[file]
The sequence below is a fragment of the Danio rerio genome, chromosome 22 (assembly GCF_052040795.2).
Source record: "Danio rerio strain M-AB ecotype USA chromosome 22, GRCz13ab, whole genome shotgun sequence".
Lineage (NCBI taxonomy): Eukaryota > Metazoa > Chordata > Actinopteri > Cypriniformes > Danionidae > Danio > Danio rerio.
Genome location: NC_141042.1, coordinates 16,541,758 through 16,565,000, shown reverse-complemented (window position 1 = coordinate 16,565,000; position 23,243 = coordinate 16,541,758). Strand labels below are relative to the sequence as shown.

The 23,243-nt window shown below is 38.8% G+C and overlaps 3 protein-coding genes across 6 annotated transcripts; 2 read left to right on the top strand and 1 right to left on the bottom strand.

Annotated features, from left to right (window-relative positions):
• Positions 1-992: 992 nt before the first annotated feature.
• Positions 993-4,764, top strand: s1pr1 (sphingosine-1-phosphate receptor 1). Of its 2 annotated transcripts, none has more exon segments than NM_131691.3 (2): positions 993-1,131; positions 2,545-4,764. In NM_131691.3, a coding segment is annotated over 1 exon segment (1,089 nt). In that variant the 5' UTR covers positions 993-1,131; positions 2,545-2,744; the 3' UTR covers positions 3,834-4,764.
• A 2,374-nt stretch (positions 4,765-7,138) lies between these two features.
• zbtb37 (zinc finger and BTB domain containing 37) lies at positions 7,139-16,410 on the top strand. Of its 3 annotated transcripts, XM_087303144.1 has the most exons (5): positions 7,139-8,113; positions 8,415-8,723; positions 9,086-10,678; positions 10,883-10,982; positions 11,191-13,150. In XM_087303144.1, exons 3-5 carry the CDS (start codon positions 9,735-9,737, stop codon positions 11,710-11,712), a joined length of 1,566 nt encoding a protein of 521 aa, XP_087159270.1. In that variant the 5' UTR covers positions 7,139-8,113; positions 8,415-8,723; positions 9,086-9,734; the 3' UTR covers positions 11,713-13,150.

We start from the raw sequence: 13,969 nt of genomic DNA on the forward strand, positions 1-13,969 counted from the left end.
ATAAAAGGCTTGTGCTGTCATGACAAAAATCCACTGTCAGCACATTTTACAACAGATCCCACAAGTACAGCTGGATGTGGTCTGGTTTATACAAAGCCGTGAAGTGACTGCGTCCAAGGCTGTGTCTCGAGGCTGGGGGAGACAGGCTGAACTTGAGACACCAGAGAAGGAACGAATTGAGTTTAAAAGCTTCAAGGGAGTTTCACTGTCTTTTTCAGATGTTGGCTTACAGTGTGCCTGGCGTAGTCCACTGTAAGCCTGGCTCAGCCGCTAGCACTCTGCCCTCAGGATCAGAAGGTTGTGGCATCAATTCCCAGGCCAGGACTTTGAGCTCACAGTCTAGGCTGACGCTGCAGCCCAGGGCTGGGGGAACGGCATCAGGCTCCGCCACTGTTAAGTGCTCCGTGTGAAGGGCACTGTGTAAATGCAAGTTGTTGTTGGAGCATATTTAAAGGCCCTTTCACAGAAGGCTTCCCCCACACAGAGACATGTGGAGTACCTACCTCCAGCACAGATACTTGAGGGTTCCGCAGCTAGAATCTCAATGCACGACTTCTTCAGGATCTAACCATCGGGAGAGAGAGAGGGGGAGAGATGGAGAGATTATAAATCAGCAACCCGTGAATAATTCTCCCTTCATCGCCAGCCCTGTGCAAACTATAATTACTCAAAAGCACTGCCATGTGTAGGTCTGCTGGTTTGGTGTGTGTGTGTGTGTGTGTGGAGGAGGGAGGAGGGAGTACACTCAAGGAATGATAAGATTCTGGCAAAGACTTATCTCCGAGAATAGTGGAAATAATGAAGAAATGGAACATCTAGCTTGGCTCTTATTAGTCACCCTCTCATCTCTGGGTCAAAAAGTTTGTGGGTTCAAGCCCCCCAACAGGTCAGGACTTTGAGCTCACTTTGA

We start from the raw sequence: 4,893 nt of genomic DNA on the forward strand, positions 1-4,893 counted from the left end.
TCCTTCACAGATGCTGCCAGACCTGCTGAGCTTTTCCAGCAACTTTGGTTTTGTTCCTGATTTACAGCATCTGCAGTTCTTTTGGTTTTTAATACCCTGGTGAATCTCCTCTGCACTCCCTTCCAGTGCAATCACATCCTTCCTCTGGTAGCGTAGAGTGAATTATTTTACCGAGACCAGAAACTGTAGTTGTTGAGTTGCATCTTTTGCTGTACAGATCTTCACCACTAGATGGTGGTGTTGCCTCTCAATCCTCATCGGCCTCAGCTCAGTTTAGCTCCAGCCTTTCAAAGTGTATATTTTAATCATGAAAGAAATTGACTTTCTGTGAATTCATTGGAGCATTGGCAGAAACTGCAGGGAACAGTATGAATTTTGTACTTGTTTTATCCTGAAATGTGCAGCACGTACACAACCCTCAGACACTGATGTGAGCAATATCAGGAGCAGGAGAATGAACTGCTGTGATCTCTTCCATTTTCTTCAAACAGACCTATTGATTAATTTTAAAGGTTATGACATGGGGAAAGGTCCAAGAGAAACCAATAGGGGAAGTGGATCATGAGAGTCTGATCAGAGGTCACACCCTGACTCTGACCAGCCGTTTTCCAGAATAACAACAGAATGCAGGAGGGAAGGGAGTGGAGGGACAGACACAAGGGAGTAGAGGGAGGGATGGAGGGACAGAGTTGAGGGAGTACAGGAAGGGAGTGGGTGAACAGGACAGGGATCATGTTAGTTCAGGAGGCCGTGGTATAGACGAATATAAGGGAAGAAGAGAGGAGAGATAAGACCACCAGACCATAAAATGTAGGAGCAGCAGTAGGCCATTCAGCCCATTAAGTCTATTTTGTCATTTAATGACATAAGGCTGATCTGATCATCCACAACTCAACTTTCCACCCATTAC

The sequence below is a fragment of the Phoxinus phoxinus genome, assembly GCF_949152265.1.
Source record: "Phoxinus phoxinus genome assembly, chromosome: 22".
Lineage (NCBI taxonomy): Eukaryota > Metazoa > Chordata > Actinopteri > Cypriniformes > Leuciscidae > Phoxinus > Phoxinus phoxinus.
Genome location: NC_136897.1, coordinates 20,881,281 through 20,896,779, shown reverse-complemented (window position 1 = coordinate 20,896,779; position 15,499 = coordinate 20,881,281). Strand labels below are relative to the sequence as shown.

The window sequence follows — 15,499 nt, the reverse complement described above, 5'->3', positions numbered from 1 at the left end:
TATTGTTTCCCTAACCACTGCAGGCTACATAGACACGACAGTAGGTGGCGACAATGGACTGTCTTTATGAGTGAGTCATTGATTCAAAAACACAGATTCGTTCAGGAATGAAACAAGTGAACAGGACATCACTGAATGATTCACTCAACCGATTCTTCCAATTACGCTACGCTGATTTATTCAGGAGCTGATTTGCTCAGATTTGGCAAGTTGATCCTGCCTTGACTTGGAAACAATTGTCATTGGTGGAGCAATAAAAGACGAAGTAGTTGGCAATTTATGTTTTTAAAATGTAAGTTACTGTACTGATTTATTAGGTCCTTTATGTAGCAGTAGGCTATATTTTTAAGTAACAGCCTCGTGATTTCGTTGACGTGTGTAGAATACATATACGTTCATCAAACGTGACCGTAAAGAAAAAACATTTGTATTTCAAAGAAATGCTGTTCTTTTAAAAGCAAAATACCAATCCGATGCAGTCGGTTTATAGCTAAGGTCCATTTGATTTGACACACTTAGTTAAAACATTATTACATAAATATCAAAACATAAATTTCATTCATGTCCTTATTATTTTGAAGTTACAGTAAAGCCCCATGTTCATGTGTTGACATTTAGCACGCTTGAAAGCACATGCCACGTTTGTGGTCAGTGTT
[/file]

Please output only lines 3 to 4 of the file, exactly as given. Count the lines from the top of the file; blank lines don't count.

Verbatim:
Lineage (NCBI taxonomy): Eukaryota > Metazoa > Chordata > Actinopteri > Cypriniformes > Danionidae > Danio > Danio rerio.
Genome location: NC_141042.1, coordinates 16,541,758 through 16,565,000, shown reverse-complemented (window position 1 = coordinate 16,565,000; position 23,243 = coordinate 16,541,758). Strand labels below are relative to the sequence as shown.